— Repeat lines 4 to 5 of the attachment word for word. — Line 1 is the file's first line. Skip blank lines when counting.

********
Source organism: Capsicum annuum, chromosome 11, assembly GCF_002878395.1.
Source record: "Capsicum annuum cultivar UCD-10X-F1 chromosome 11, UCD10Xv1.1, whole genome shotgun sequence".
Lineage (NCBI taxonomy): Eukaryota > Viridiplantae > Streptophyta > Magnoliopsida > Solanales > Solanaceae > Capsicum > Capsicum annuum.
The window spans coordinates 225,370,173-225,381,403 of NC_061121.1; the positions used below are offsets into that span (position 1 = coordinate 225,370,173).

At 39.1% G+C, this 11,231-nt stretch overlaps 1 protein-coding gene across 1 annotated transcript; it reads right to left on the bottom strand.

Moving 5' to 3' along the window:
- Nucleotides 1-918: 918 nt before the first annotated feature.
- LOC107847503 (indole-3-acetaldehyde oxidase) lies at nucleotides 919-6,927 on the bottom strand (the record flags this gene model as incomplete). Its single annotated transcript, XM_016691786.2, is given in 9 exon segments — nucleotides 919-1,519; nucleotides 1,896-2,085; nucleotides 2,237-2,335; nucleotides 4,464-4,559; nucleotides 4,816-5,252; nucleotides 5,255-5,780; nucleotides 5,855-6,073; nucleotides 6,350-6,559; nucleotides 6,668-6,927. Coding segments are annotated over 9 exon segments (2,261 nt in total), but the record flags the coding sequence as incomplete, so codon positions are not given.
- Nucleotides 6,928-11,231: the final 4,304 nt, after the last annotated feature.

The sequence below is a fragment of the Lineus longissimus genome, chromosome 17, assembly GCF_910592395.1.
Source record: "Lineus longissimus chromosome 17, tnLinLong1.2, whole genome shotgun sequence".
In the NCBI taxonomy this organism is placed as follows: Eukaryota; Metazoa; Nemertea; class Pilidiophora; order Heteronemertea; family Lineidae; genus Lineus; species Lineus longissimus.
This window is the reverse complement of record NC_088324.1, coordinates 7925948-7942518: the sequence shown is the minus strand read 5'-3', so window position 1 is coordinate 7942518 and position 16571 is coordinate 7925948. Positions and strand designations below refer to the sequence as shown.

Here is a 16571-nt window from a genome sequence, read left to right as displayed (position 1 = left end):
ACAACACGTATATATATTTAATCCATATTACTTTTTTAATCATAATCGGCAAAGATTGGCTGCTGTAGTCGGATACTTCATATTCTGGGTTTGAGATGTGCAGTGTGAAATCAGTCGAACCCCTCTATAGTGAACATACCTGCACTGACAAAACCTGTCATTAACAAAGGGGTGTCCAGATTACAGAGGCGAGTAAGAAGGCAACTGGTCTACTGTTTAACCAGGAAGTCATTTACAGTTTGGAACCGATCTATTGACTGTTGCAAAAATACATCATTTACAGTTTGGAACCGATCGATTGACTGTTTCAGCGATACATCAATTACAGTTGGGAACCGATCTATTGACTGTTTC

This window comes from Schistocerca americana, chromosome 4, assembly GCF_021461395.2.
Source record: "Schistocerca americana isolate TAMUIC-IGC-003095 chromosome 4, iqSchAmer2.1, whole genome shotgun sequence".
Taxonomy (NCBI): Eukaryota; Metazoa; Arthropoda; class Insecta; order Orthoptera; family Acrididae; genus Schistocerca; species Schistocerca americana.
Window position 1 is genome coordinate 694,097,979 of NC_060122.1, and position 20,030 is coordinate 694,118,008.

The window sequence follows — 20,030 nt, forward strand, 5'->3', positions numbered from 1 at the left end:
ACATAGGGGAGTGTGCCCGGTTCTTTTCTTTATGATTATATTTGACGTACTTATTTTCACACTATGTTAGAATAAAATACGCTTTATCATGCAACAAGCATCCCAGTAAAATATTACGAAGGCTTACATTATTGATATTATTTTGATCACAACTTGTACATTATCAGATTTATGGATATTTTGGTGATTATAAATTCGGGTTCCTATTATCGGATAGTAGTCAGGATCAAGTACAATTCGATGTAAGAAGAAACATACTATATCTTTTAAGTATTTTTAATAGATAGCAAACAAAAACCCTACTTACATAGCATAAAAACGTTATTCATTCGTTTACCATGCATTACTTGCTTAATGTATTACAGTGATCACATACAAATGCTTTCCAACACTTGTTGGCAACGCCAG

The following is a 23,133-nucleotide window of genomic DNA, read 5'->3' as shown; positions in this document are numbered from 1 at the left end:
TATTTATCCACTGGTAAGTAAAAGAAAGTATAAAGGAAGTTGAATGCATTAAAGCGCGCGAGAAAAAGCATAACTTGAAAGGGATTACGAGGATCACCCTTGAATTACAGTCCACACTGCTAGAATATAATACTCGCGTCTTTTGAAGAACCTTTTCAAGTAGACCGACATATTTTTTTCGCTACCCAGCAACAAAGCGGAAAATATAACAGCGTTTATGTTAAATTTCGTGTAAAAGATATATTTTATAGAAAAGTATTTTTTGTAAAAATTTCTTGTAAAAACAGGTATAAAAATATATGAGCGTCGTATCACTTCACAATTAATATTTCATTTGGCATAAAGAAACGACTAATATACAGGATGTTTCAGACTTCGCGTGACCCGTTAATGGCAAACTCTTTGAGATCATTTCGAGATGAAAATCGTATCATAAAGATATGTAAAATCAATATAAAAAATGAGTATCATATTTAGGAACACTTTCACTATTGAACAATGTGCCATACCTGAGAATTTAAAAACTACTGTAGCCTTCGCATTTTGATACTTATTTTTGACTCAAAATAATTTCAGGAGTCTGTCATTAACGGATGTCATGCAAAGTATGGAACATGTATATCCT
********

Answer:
The window spans coordinates 225,370,173-225,381,403 of NC_061121.1; the positions used below are offsets into that span (position 1 = coordinate 225,370,173).

At 39.1% G+C, this 11,231-nt stretch overlaps 1 protein-coding gene across 1 annotated transcript; it reads right to left on the bottom strand.